Synonyms of Echeveria nodulosa (5) (Updated on 11-18-21 from Plants of the World Online: Cotyledon nodulosa Baker, Echeveria discolor De Smet ex É.Morren, Echeveria misteca De Smet ex É.Morren, Echeveria nodulosa var. minor E.Walther, Echeveria sturmiana Poelln.
Echeveria nodulosa (Baker) Ed.Otto is the accepted scientific name for this species of Echeveria. It was named and described as such by Carlos Frederico Eduardo Otto in Hamburger Garten- und Blumenzeitung in 1873. It was first named Cotyledon nodulosa by John Gilbert Baker in Refugium Botanicum in 1869.
MANY websites and databases, actually MOST OF THEM, say the scientific name is Echeveria nodulosa (Baker) Otto. As you can see, the author’s name is different… Otto is the abbreviation for Christoph Friedrich Otto (1783-1856). Christoph Friedrich Otto is the father of Carlos Frederico Eduardo Otto (1812-1885). The father died before the species was named and described in 1873 so it is doubtful he named the plant…
There are a few cases where a botanist had unpublished books where he named a few new plants. The publications were published after their death and they still received credit for naming the plants. I don’t believe that is the case here. Someone just made an error and others followed.
The genus, Echeveria DC., was named and described by Augustin Pyramus de Candolle in Prodromus Systematis Naturalis Regni Vegetabilis in 1828.
As of 11-18-21 when this page was last updated, Plants of the World Online lists 197 species in the Echeveria genus. It is a member of the plant family Crassulaceae with 36 genera. Those numbers could change as updates are made by POWO.
I brought my first Echeveria nodulosa home from Mast’s Greenhouse in the spring of 2016. It was really neat and I never had an Echeveria quite like this one. I was doing some experimenting with succulents in one of my beds, so I put this Echeveria in the ground, pot and all, in the bed behind the foundation of my grandparent’s old house. I know that sounds weird, but the plant will have to be brought inside for the winter and it is easier to just pull out the pot if it doesn’t work out in that spot. This may have been OK except for one thing… The Marigold ‘Brocade’ decided to take over while I got busy with other things. I basically forgot about the two Echeveria I had put in the bed and when I remembered, the bugs had all but destroyed them. You would think the smell of the Marigolds would have deterred the bugs. Anyway, I took the pots up and put them on the plant tables with the other succulents. When cooler temps came, I took the potted plants inside. Unfortunately, my Echeveria nodulosa never fully recovered and didn’t make it through the winter.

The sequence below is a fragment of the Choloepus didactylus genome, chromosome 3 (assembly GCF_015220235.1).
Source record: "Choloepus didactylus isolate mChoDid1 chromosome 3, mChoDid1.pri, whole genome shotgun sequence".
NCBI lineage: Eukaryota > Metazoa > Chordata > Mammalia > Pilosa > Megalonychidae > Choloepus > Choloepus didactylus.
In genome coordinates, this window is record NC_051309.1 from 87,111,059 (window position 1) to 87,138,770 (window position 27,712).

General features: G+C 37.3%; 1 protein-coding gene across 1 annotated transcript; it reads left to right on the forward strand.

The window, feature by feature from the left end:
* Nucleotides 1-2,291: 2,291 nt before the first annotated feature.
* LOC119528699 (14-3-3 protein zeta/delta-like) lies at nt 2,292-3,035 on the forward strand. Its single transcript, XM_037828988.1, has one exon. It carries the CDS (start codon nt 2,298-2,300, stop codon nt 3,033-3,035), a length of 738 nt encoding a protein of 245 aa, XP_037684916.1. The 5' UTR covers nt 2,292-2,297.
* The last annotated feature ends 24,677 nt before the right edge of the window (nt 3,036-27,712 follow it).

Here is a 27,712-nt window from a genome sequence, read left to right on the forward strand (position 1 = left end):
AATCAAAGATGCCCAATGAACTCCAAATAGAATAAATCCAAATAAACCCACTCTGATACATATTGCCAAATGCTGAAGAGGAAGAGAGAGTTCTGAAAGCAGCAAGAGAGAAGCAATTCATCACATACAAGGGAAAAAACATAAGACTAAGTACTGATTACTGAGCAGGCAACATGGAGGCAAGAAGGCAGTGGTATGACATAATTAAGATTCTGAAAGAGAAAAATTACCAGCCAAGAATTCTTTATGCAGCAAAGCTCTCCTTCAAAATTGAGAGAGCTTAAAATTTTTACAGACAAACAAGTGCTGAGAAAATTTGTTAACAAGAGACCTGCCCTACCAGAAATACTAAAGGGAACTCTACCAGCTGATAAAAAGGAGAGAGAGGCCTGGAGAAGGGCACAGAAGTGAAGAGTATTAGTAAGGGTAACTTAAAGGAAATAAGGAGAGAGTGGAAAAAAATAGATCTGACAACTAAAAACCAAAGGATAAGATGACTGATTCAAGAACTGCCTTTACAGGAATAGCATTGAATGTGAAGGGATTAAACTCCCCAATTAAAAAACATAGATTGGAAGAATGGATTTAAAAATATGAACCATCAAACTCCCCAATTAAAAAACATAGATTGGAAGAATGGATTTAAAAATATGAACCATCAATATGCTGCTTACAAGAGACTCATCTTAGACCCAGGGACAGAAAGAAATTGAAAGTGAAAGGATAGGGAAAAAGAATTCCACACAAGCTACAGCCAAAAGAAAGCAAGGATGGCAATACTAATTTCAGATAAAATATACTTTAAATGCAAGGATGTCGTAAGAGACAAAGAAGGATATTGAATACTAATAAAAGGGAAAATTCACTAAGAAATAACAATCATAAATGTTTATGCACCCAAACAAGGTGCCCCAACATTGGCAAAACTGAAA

Origin: Central and southwest Mexico
Zones: USDA zones 9b-11b (25-50° F)
Size: 12-24” tall x 24-36” wide
Light: Sun to part shade. Echeveria need bright light if inside or they will stretch.
Soil: Fast-draining. Good quality potting soil amended with pumice (50/50) or additional perlite and chicken grit (2-1-1).
Water: Average during the growing period, sparse in winter.
Propagation: Leaf and stem cuttings.
When I was at Wagler’s Greenhouse south of town, I noticed they had several Echeveria nodulosa available. I didn’t get one on the first trip, but I did pick through them and find a nice one to bring home on April 3 (2021).
I always liked the color of the Echeveria nodulosa with its dark green and purplish color.
I put it on the front porch with most of the other succulents where it receives bright light most of the day with direct sun only a few hours in the afternoon.
The Echeveria nodulosa is still doing GREAT and has grown to 5 1/2″ tall when I took the above photo on August 17.
I really like the color of this plant!
I am definitely not an Echeveria expert but I do know they have the same basic requirements as most cactus and succulents. They need bright if inside and will stretch over the winter if watered too often and not in bright enough light. I have not grown any Echeveria for several years because I really didn’t have adequate conditions while inside over the winter. I have a plant shelf in front of a south-facing window in a bedroom I keep cool over the winter months now so we will see how it does.